US7737621B2 - Light emitting device provided with a wavelength conversion unit incorporating plural kinds of phosphors - Google Patents

Light emitting device provided with a wavelength conversion unit incorporating plural kinds of phosphors Download PDF

Info

Publication number
US7737621B2
US7737621B2 US11/442,000 US44200006A US7737621B2 US 7737621 B2 US7737621 B2 US 7737621B2 US 44200006 A US44200006 A US 44200006A US 7737621 B2 US7737621 B2 US 7737621B2
Authority
US
United States
Prior art keywords
light
phosphor
emitting
emitting device
phosphors
Prior art date
Legal status (The legal status is an assumption and is not a legal conclusion. Google has not performed a legal analysis and makes no representation as to the accuracy of the status listed.)
Active, expires
Application number
US11/442,000
Other versions
US20060226759A1 (en
Inventor
Masatsugu Masuda
Masaaki Katoh
Tsukasa Inoguchi
Current Assignee (The listed assignees may be inaccurate. Google has not performed a legal analysis and makes no representation or warranty as to the accuracy of the list.)
Sharp Corp
Original Assignee
Sharp Corp
Priority date (The priority date is an assumption and is not a legal conclusion. Google has not performed a legal analysis and makes no representation as to the accuracy of the date listed.)
Filing date
Publication date
Priority to JPJP2006-059689 priority Critical
Priority to JPJP2005-157056 priority
Priority to JP2005157056 priority
Priority to JP2005-157056 priority
Priority to JP2005-202851 priority
Priority to JPJP2005-202851 priority
Priority to JP2005202851 priority
Priority to JP2006059689A priority patent/JP2007049114A/en
Priority to JP2006-059689 priority
Assigned to SHARP KABUSHIKI KAISHA reassignment SHARP KABUSHIKI KAISHA ASSIGNMENT OF ASSIGNORS INTEREST (SEE DOCUMENT FOR DETAILS). Assignors: INOGUCHI, TSUKASA, KATOH, MASAAKI, MASUDA, MASATSUGU
Application filed by Sharp Corp filed Critical Sharp Corp
Publication of US20060226759A1 publication Critical patent/US20060226759A1/en
Publication of US7737621B2 publication Critical patent/US7737621B2/en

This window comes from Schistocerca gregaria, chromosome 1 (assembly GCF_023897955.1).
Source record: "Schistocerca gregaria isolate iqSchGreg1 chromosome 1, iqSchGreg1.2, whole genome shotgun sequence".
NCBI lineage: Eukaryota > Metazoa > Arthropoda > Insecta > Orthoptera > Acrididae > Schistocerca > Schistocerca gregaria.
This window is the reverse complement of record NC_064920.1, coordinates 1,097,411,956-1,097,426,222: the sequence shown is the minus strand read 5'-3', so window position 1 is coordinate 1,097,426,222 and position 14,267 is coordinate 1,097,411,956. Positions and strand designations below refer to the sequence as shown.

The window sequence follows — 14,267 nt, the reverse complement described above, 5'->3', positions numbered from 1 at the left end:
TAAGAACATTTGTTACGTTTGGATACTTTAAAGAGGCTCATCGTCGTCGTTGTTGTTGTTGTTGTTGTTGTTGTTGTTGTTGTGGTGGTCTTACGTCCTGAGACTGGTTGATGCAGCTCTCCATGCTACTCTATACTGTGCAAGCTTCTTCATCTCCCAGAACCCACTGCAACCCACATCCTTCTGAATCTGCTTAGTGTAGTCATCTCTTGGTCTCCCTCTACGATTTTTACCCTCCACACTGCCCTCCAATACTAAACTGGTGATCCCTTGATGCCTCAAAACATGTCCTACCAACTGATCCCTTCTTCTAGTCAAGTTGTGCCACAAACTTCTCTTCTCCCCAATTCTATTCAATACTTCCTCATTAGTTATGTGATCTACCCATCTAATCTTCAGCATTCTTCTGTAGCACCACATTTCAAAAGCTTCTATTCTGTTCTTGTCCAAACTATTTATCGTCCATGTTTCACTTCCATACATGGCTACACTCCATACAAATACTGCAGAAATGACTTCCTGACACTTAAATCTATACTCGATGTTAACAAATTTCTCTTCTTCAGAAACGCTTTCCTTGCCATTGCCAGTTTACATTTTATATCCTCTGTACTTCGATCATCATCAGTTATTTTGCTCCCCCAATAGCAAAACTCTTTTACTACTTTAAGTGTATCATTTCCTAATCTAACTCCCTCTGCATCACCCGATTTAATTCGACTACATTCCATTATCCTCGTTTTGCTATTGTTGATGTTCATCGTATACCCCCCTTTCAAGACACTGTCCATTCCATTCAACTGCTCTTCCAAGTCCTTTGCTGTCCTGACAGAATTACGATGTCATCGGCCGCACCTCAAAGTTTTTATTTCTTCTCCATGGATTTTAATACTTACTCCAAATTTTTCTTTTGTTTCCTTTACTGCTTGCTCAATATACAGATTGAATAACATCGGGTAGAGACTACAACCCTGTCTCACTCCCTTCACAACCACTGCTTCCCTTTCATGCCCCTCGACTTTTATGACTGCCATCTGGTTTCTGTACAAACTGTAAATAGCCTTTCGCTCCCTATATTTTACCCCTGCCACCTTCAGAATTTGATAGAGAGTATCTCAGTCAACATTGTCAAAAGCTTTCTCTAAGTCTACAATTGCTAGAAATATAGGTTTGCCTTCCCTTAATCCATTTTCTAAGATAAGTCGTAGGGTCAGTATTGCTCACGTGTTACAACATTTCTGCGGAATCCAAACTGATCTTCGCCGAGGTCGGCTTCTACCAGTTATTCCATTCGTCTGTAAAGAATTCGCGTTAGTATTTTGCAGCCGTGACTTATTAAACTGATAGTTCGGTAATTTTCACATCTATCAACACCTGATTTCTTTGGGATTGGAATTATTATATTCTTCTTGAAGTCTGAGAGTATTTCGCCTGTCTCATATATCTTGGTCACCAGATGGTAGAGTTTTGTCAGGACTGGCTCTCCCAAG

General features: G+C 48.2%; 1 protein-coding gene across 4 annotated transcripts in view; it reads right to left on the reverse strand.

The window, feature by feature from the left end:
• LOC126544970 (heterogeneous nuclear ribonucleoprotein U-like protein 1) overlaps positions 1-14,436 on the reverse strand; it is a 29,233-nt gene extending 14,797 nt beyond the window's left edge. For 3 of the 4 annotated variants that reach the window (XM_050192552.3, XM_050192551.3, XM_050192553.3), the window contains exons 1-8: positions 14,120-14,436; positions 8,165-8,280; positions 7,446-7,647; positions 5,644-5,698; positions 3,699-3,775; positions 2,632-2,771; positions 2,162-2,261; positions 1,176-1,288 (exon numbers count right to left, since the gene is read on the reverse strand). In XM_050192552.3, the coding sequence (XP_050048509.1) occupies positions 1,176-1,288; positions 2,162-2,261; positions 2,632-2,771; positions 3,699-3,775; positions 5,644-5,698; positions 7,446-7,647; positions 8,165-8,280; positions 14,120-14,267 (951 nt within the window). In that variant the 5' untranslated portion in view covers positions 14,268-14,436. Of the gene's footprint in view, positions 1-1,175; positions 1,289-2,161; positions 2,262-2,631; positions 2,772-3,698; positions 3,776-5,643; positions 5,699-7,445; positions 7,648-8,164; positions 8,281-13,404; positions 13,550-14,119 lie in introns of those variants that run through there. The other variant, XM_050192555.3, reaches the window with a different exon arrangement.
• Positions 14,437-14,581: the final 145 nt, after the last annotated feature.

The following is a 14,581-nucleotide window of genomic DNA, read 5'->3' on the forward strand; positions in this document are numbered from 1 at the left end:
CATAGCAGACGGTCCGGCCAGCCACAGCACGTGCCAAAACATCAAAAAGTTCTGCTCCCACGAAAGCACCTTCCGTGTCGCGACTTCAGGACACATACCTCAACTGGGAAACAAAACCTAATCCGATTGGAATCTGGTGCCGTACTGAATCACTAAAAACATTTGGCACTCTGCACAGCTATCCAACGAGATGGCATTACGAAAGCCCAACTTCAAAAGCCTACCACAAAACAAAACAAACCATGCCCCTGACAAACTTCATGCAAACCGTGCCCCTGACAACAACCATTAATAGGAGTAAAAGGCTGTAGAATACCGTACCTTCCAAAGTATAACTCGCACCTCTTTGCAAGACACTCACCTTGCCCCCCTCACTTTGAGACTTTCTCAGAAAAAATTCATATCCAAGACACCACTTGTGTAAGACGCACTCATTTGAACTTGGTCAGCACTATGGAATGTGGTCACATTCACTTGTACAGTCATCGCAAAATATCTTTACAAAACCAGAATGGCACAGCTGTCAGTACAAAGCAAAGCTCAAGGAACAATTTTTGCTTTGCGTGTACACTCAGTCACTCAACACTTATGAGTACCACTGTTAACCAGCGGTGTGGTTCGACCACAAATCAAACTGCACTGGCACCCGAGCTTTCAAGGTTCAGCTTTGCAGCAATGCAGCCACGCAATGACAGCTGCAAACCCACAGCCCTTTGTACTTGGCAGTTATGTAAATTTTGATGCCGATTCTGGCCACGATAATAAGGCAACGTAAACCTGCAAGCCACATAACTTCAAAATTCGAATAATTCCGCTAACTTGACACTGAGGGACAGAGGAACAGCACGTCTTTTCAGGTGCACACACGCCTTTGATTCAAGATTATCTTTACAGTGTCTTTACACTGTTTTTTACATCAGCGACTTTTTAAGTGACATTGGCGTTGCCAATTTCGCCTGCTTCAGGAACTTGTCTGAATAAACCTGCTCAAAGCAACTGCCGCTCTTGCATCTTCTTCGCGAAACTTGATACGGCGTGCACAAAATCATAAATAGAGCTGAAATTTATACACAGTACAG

Application granted granted Critical
Application status is Active legal-status Critical
Adjusted expiration legal-status Critical

Links

Images

Classifications

    • HELECTRICITY
    • H01BASIC ELECTRIC ELEMENTS
    • H01LSEMICONDUCTOR DEVICES; ELECTRIC SOLID STATE DEVICES NOT OTHERWISE PROVIDED FOR
    • H01L33/00Semiconductor devices with at least one potential-jump barrier or surface barrier specially adapted for light emission; Processes or apparatus specially adapted for the manufacture or treatment thereof or of parts thereof; Details thereof
    • H01L33/48Semiconductor devices with at least one potential-jump barrier or surface barrier specially adapted for light emission; Processes or apparatus specially adapted for the manufacture or treatment thereof or of parts thereof; Details thereof characterised by the semiconductor body packages
    • H01L33/50Wavelength conversion elements
    • H01L33/501Wavelength conversion elements characterised by the materials, e.g. binder
    • H01L33/502Wavelength conversion materials
    • H01L33/504Elements with two or more wavelength conversion materials
    • CCHEMISTRY; METALLURGY
    • C09DYES; PAINTS; POLISHES; NATURAL RESINS; ADHESIVES; COMPOSITIONS NOT OTHERWISE PROVIDED FOR; APPLICATIONS OF MATERIALS NOT OTHERWISE PROVIDED FOR
    • C09KMATERIALS FOR MISCELLANEOUS APPLICATIONS, NOT PROVIDED FOR ELSEWHERE
    • C09K11/00Luminescent, e.g. electroluminescent, chemiluminescent materials
    • C09K11/08Luminescent, e.g. electroluminescent, chemiluminescent materials containing inorganic luminescent materials
    • C09K11/0883Arsenides; Nitrides; Phosphides
    • CCHEMISTRY; METALLURGY
    • C09DYES; PAINTS; POLISHES; NATURAL RESINS; ADHESIVES; COMPOSITIONS NOT OTHERWISE PROVIDED FOR; APPLICATIONS OF MATERIALS NOT OTHERWISE PROVIDED FOR
    • C09KMATERIALS FOR MISCELLANEOUS APPLICATIONS, NOT PROVIDED FOR ELSEWHERE
    • C09K11/00Luminescent, e.g. electroluminescent, chemiluminescent materials
    • C09K11/08Luminescent, e.g. electroluminescent, chemiluminescent materials containing inorganic luminescent materials
    • C09K11/77Luminescent, e.g. electroluminescent, chemiluminescent materials containing inorganic luminescent materials containing rare earth metals
    • C09K11/7715Luminescent, e.g. electroluminescent, chemiluminescent materials containing inorganic luminescent materials containing rare earth metals containing cerium
    • C09K11/7721Aluminates; Silicates
    • CCHEMISTRY; METALLURGY
    • C09DYES; PAINTS; POLISHES; NATURAL RESINS; ADHESIVES; COMPOSITIONS NOT OTHERWISE PROVIDED FOR; APPLICATIONS OF MATERIALS NOT OTHERWISE PROVIDED FOR
    • C09KMATERIALS FOR MISCELLANEOUS APPLICATIONS, NOT PROVIDED FOR ELSEWHERE
    • C09K11/00Luminescent, e.g. electroluminescent, chemiluminescent materials
    • C09K11/08Luminescent, e.g. electroluminescent, chemiluminescent materials containing inorganic luminescent materials
    • C09K11/77Luminescent, e.g. electroluminescent, chemiluminescent materials containing inorganic luminescent materials containing rare earth metals
    • C09K11/7728Luminescent, e.g. electroluminescent, chemiluminescent materials containing inorganic luminescent materials containing rare earth metals comprising europium
    • CCHEMISTRY; METALLURGY